ISA Community Involvement at the IB Global Conference 2022

“What Does It Mean To Be A Sustainable Foodie?” Project

On Friday, 30 September, Gus Ranieri from Taste Before You Waste, a foundation with the mission to reduce consumer food waste, spoke to our Grade 9 and 10 French class about food waste and its impact on the planet. 

By raising awareness, Taste Before You Waste aims to provide citizens with inspiration and the opportunity for responsible and waste-free consumption, contributing to a social movement that pushes for a sustainable food system and, ultimately, an environmentally just society. Some ways that they strive for this vision is through hosting donation-based events such as foodcycle markets, wasteless Wednesday dinners, educational workshops, event catering and presentations, ultimately showcasing that food that we may currently regard as waste is actually delicious and valuable. 

Demonstrating the IB Learner Profile attribute of inquiry, students will use their learning from the talk to create projects in French which focus on the issue of food waste, allowing them to nurture their curiosity and further develop their independent and collaborative research skills.

Grade 10 student Olivia said: “for my French class, we are looking for solutions to the global waste problem that exists in typical western society. We are looking at different systems where we waste and to the extent of it. For example, materials, infrastructure, and cosmetics are large contributors to environmental concerns that we rarely even consider. Food waste interested me, as we don’t realise how much we waste. People think we don’t have enough food, but we do. It’s just in the wrong places. The labour and transportation costs, and movement of food, are the ideas that we are inquiring upon. In our French class, we are trying to create ideas that would help to improve this issue and that are more sustainable. We are looking at factors that could make less waste and create more ways to enable people to donate food to food banks. We will be doing the research and then presenting it to the class. We will have an interactive discussion around our ideas and findings. This will be all in French, of course.”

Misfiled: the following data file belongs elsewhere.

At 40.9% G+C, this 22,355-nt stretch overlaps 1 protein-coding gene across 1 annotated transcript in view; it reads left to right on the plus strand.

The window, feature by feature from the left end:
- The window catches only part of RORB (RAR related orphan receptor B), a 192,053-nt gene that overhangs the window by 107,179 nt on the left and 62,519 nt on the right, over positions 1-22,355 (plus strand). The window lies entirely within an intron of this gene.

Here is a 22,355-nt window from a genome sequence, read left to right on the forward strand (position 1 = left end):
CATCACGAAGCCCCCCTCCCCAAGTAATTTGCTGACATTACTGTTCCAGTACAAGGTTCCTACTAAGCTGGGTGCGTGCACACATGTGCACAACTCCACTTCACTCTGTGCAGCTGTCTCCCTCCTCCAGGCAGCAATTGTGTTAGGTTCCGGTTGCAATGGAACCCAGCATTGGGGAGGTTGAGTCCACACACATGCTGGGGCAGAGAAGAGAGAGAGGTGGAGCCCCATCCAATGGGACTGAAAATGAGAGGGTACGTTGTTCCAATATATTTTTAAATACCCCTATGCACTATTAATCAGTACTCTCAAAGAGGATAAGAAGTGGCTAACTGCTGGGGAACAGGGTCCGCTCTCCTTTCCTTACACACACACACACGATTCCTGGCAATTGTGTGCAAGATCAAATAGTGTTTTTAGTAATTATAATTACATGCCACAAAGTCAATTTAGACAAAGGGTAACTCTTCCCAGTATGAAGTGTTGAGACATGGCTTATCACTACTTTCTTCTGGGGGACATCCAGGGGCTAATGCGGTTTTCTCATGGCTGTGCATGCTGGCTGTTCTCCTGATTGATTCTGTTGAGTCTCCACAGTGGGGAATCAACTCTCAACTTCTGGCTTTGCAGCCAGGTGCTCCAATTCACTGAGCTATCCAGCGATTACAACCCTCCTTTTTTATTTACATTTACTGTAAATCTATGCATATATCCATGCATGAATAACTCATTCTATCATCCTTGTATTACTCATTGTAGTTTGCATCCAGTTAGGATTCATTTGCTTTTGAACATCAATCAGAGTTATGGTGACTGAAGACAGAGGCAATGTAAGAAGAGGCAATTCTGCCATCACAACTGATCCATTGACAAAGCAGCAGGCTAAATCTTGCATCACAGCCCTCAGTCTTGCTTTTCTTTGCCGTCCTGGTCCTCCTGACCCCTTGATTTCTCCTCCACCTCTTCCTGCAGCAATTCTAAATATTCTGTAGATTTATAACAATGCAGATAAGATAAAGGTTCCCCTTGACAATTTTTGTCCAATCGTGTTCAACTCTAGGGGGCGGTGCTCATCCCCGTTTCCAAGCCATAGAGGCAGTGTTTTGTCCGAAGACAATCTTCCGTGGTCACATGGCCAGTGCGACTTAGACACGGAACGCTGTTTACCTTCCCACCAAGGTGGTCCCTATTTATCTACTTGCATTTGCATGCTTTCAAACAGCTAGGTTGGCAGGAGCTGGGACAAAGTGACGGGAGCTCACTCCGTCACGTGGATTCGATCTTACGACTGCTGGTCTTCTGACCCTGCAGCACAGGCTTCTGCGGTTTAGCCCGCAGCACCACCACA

Wellbeing Week at ISA with Natasha Devon

Last week, Natasha Devon, a mental health, inclusion and diversity campaigner, visited ISA to talk to the community about wellbeing as part of the school’s first-ever Wellbeing Awareness Week.

ISA is committed to highlighting the importance of leading a balanced life, and students at ISA learn to make informed choices, manage challenges and set priorities, all valuable life skills to prepare them for their next steps. To start the new school year with this in mind, Debbie O’Hara, our Adult Learning Coordinator, organised a wellbeing week for our community to highlight the importance of staying aware of our mental health and overall wellbeing. She invited Natasha to engage with the community through various sessions over the course of the week.

Natasha held workshops for students in grades 5-12 on a variety of topics, including stress and anxiety, social media and regulating our relationship with technology and exam preparation and study skills that nurture our mental health. In addition, Natasha also discussed body image with the parent community and hosted a staff session on wellbeing, self-care and the importance of setting boundaries.

Reflecting on her week at ISA, Natasha said: “all the audiences I spoke to were really engaged and enthusiastic. I’m really happy to have been invited to the school and hope the messages resonated. I’ll be sending follow-up resources to ISA staff so key themes can be reiterated throughout the academic year.”

Wellbeing week was an opportunity for our community to reflect on and reevaluate their own wellbeing, self-care and mental health practices. Debbie said: “Inviting Natasha Devon to speak to our ISA student, staff and parent communities started important conversations about wellbeing and mental health. We help build a community of care when we engage in shared experiences on topics that speak to our values and beliefs. We also deepen our commitment to creating a culture of thinking when these engagements enlighten us collectively.”

Book Donation to Ethiopian Schools

For many of us, the start of a school year is a time to reset, take stock of where we are, and get ready to approach the new experiences and challenges that the year will bring. At ISA, we have a tradition which helps us start the new year on the right foot and with a positive mindset.

Throughout August, ISA faculty and staff gathered and collected a variety of English textbooks, reading books and class materials for donation to the ISOB Foundation, a charity working to build and stock schools and libraries in Ethiopia. ISA’s commitment to empathising with others and forging strong connections with our local and global partners are deeply embedded in our culture, helping us to further our mission to educate for international understanding.

Getachew Negate, an ISOB representative, came to pick up the books, which took two car journeys! Getachew was delighted with the books collected and expressed his sincere gratitude to the ISA community for this support to schools and libraries in marginal areas of the country.

Thank you to everyone involved with this project for helping ISA to continue this longstanding tradition of contributing to a sustainable future.

AISAP Vision and Values Award 2022